Senator Victor Boyhan: Information on Victor Boyhan Zoom on Victor Boyhan Will the Leader organise a debate on the national maritime strategy envisaged by the Government?  There has not been much debate about it. We have had an awful lot of debate about the national planning framework in terms of equal distribution across the country. I would particularly like to see an emphasis on the national maritime spatial plan, which is being worked on by the Department. I am particularly interested in hearing about an all-island dimension to this particular spatial strategy that would cover the environment, fisheries, tourism, transport, offshore renewable energy and oil and gas. There is much controversy about oil and gas offshore but we need to address these issues in terms of a particular policy so we know where we are going. Climate change and related impacts are really important parts of this strategy. Our marine heritage and our marine biodiversity and environment are other issues.

  I am conscious that this document is well advanced within the Department. There has been very little public discussion of it considering we are an island. I am particularly keen that we have an all-island dimension. What I would suggest is that at some time, the appropriate Minister with responsibility for marine affairs would come to the House for a debate on this really important legislation that will come before the Houses.

Senator Jerry Buttimer: Information on Jerry Buttimer Zoom on Jerry Buttimer I welcome the former Minister of State, Deputy Calleary, who is in the public Gallery, to the House. The Deputy is very welcome. It is good to see him here with a group.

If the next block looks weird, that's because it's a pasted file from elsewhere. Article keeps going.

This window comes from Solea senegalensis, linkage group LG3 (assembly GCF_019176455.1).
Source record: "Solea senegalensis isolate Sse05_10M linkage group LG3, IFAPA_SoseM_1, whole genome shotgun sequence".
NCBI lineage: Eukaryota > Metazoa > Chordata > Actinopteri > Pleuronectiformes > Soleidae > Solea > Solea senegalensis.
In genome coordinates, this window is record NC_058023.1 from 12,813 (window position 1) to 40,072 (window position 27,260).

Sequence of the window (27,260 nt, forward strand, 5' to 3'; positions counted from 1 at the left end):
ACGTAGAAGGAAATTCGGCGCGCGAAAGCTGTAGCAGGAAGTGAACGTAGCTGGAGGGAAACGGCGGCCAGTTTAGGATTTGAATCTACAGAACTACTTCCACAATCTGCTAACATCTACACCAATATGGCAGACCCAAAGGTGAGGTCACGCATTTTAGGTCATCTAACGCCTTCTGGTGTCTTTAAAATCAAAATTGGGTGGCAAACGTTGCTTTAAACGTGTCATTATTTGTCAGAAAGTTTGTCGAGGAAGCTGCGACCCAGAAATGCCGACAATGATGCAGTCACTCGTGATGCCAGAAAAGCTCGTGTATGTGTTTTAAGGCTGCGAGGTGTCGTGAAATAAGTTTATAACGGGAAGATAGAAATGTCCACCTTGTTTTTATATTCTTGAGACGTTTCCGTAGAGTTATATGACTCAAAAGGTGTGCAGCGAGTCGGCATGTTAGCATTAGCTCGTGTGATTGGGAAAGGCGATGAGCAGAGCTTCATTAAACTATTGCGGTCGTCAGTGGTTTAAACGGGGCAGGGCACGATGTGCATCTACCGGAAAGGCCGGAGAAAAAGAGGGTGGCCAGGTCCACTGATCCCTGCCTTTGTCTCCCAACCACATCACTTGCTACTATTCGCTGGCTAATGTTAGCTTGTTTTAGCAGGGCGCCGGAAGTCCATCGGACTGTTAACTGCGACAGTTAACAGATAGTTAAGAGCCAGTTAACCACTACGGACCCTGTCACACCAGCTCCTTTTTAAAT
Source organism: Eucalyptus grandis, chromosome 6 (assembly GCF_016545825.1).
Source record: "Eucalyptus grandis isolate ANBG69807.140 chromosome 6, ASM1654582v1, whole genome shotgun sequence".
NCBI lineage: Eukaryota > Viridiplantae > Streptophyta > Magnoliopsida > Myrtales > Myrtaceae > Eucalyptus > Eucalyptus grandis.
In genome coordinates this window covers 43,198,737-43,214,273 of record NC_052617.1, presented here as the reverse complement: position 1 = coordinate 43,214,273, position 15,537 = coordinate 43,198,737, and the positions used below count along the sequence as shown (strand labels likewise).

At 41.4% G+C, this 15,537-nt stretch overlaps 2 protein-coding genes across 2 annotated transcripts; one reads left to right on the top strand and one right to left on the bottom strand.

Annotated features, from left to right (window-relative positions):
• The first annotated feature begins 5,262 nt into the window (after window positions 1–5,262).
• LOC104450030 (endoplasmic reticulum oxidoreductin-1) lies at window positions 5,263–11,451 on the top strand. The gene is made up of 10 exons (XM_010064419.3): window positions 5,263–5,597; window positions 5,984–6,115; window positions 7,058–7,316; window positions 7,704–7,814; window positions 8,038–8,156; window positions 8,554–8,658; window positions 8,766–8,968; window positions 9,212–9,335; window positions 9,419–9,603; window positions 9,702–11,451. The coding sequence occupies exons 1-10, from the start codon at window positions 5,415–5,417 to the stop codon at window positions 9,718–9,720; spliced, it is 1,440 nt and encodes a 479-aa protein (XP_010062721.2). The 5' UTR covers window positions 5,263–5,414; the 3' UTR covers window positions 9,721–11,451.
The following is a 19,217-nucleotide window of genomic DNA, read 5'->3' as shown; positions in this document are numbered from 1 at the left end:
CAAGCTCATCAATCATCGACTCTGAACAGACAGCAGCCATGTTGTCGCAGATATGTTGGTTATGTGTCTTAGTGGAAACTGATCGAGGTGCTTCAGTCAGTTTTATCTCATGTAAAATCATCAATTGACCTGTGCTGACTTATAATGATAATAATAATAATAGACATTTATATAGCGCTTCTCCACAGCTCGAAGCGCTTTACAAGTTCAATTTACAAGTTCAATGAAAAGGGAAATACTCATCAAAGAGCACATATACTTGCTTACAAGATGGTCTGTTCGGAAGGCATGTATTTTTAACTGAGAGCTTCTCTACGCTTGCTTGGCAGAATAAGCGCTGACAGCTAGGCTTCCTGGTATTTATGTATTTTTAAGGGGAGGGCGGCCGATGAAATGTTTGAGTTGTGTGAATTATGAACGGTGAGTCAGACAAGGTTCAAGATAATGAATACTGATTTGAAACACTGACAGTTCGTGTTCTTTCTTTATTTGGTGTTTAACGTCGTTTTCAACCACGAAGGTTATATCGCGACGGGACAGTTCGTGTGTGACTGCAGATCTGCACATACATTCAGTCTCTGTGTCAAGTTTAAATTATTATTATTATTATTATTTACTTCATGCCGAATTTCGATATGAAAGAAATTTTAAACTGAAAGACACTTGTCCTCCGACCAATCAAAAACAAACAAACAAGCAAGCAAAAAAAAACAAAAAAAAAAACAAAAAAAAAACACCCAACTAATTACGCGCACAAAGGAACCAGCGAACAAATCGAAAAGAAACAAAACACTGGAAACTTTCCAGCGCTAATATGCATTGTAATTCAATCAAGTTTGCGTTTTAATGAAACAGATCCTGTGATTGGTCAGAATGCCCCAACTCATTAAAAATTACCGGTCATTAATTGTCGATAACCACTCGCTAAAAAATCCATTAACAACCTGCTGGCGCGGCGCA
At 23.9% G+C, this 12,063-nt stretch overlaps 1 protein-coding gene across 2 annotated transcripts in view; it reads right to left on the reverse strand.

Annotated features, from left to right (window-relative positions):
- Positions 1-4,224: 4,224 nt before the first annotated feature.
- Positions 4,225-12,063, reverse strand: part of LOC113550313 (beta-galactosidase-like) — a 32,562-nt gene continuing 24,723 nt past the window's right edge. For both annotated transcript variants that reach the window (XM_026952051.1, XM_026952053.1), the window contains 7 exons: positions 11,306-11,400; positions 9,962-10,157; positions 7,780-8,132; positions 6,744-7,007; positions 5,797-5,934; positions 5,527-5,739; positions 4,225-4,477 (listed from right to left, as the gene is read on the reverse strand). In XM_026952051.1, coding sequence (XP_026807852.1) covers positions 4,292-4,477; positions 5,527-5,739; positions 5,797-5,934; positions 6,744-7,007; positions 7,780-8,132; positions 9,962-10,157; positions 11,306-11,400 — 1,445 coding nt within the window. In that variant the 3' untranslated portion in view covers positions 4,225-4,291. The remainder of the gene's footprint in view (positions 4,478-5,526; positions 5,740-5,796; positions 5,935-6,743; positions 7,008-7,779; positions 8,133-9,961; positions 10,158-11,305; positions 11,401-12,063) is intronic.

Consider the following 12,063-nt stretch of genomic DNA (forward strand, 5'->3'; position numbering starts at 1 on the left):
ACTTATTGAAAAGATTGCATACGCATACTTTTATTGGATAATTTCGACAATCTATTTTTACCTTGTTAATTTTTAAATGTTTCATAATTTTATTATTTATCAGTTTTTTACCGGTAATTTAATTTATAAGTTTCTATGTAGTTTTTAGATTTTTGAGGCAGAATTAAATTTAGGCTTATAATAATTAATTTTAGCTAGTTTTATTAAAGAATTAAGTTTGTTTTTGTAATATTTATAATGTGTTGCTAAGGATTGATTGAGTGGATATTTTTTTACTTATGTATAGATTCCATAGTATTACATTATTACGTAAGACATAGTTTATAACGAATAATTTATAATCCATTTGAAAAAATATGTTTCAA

Mar a dúirt an Seanadóir McDowell, beidh an Seanadóir Ó Clochartaigh ag éirí as a phost mar Sheanadóir i gceann cúpla seachtain. Tá díomá mór orm go bhfuil sé ag fágáil an Teach mar, mar a dúirt an Seanadóir McDowell freisin, fear uasal agus macánta é. Níl sé marbh; tá sé beo fós. Gabhaim mo fíorbhuíochas de as ucht an obair a rinne sé. Bhí sé an-chairdiúil le gach duine agus é i mbun a ghnó. Go n-éirí leis sa phost nua i TG4.

  I join with all Members of the House who have spoken and all who have not. We will probably pay tribute in time to Senator Ó Clochartaigh on his impending departure from the House. As Senator McDowell rightly said, he was a very courageous man but also a very pleasant and courteous man with whom one could do business. He had a different point of view to many of us in the House on many occasions but at all times, he rose above that. I thank him for his service to the people of Connemara and the people he represented in this House but also for his friendly banter. I wish him well in his new position with TG4. I am sure that in time, we will be able to pay tribute to Senator Ó Clochartaigh but he is not dead. He is very much alive. He has a new career ahead of him and I wish him well.